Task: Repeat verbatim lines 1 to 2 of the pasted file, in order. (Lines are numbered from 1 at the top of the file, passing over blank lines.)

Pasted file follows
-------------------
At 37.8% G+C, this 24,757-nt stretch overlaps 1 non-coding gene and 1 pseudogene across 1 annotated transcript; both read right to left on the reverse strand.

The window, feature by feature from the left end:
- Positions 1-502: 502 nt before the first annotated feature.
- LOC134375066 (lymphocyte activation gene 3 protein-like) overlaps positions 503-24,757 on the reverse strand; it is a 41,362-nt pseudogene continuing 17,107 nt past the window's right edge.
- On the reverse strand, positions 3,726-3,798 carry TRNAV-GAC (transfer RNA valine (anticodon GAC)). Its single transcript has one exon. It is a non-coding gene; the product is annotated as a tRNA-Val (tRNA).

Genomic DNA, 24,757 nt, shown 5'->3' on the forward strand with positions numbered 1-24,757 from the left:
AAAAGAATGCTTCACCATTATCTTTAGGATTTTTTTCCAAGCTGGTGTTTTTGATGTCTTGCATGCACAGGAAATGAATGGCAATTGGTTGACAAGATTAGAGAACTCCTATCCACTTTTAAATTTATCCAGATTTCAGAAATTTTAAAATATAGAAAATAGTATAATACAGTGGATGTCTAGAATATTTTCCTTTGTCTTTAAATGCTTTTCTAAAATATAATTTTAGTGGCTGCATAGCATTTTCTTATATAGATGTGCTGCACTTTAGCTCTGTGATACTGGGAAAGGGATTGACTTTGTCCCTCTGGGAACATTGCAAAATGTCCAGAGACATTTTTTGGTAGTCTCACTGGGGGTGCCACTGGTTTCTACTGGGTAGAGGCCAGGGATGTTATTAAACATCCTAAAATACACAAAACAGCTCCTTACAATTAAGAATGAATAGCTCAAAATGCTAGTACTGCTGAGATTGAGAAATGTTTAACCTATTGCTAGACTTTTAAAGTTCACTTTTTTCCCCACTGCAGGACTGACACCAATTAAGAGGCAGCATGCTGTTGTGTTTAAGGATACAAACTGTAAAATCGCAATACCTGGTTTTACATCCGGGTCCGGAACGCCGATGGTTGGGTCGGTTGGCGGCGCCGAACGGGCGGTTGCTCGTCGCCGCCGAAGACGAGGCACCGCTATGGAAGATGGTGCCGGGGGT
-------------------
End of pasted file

At 37.8% G+C, this 24,757-nt stretch overlaps 1 non-coding gene and 1 pseudogene across 1 annotated transcript; both read right to left on the reverse strand.

The window, feature by feature from the left end: